The research was funded by Bæredygtigt Landbrug (Sustainable Agriculture), which contributed DKK 400,000 to the project. The money came from the Danish fund, Promilleafgiftsfonden, which gave DKK 1.5 million to Bæredygtigt Landbrug.
There is nothing wrong with that. Lots of research at universities is funded by companies and organizations. But, in this case, one very important principle was overlooked. The principle of unbiased and trustworthy research.
Researcher Troels Troelsen is not alone in writing the report. Farmer, Master of Science in Economics and Business Administration, and member of Bæredygtigt Landbrug, Torben Vagn Rasmussen, is also a proactive contributor. But he’s not cited as co-author of the report. That’s when alarm bells would start to ring at any university.
In early August 2016, an incomplete version of the report is published – without it being initially described as ‘preliminary’.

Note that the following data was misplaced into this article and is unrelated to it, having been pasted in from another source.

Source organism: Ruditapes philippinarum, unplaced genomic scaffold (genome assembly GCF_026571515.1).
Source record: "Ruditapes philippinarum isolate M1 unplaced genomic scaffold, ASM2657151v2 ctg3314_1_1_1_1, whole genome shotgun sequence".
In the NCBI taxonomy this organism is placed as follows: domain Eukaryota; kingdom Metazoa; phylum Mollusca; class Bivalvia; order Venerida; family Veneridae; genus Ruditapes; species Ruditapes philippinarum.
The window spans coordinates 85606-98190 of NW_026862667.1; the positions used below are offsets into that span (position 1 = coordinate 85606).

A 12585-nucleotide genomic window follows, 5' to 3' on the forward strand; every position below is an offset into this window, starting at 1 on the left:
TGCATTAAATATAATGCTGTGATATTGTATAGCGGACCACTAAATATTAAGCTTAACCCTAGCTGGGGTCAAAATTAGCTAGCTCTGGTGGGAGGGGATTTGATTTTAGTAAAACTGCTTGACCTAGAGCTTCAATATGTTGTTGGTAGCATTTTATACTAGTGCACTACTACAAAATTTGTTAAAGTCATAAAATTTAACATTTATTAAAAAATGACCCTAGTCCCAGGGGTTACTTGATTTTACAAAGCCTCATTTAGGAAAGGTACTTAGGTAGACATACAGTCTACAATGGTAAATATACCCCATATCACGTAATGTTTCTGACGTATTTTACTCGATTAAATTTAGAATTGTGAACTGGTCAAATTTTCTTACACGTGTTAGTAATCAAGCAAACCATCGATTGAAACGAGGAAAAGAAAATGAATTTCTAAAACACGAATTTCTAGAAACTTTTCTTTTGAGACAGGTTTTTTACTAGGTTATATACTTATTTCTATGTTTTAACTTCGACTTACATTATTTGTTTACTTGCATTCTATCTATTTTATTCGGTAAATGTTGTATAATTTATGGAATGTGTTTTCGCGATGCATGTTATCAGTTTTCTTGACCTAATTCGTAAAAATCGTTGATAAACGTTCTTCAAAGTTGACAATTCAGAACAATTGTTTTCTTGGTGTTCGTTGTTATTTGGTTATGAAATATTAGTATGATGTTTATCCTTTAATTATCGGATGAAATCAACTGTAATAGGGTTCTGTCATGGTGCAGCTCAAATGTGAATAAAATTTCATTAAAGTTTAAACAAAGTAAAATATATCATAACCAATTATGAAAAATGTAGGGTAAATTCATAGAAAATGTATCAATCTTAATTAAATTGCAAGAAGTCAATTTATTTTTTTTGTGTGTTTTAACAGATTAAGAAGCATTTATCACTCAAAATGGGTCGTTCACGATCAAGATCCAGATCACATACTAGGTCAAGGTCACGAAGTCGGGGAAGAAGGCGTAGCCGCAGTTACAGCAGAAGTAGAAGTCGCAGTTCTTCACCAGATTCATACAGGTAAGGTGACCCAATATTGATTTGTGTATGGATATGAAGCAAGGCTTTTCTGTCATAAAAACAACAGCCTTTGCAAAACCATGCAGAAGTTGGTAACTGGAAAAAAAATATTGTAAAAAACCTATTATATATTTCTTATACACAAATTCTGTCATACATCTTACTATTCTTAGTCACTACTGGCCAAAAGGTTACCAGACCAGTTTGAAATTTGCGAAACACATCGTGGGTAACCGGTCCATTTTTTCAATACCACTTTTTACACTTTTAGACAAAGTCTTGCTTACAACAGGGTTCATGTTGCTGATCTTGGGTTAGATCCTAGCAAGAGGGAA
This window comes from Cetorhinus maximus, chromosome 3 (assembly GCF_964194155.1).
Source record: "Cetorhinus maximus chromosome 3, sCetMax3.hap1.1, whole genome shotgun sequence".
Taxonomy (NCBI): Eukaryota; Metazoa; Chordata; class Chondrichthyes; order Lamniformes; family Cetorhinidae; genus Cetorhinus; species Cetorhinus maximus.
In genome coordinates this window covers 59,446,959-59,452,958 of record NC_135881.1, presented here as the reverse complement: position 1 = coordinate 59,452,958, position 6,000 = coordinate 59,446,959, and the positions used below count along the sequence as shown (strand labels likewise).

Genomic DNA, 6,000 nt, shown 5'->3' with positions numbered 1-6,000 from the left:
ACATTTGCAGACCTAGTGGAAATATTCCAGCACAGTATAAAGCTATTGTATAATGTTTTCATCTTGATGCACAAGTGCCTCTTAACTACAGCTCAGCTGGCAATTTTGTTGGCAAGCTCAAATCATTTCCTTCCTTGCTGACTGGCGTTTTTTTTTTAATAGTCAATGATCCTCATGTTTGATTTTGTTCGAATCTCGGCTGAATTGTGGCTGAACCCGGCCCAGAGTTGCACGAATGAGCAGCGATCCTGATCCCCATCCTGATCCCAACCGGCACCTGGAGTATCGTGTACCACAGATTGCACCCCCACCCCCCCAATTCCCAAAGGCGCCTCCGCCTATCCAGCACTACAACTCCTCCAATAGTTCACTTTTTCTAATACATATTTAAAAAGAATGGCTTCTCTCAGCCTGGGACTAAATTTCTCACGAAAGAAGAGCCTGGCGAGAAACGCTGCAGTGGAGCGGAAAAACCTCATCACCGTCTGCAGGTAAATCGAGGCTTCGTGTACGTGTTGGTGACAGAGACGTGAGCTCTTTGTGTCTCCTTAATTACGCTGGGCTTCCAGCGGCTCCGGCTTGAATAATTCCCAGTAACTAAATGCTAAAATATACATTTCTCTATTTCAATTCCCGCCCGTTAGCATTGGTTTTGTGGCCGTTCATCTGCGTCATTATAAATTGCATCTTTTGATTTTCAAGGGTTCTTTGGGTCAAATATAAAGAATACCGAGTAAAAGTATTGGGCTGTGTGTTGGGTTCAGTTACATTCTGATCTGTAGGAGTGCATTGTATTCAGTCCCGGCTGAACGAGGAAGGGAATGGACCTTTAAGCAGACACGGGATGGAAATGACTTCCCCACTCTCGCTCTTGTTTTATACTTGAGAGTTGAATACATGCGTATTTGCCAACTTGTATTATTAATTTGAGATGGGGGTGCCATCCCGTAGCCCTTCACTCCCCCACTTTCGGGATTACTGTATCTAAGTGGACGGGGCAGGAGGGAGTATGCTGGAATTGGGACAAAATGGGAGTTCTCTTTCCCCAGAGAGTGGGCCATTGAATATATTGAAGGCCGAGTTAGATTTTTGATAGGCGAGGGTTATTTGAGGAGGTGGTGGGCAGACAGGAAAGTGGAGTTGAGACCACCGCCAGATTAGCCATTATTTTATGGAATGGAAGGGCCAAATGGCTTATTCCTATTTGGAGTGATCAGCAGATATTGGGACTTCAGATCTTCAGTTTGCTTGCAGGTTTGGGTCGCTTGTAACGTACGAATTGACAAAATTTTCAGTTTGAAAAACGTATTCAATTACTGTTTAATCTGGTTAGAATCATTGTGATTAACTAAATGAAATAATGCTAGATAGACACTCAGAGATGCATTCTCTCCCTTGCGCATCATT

The conclusions of the report differ significantly from a report published by COWI in 2015. And from a report by Copenhagen University published back in 2012. Both reports show that environmental legislation plays a minor role in relation to the economic problems of the Danish agricultural sector.
By contrast, the agriculture report shows that the lack of profits has actively contributed to the escalation of debt, and that the agricultural sector is further threatened by new water legislation from June 2016. Based on the new report, several right-wing politicians express concern over the framework conditions of Danish agriculture.
Danmarks Naturfredningsforening (The Danish society for Nature Conservation) and researchers from Copenhagen University lambaste the report, calling it a useless piece of work. Botched and biased.
CBS’ Research Practice Committee, which operates independently from management, is asked by Academic Council and CBS’ management to investigate matters. The committee examines the case for more than three months and concludes in April 2017 that Troels Troelsen has committed a serious breach of good research practice for, among other things, failing to cite Torben Vagn Rasmussen as co-author.
Publishing of the preliminary report was timed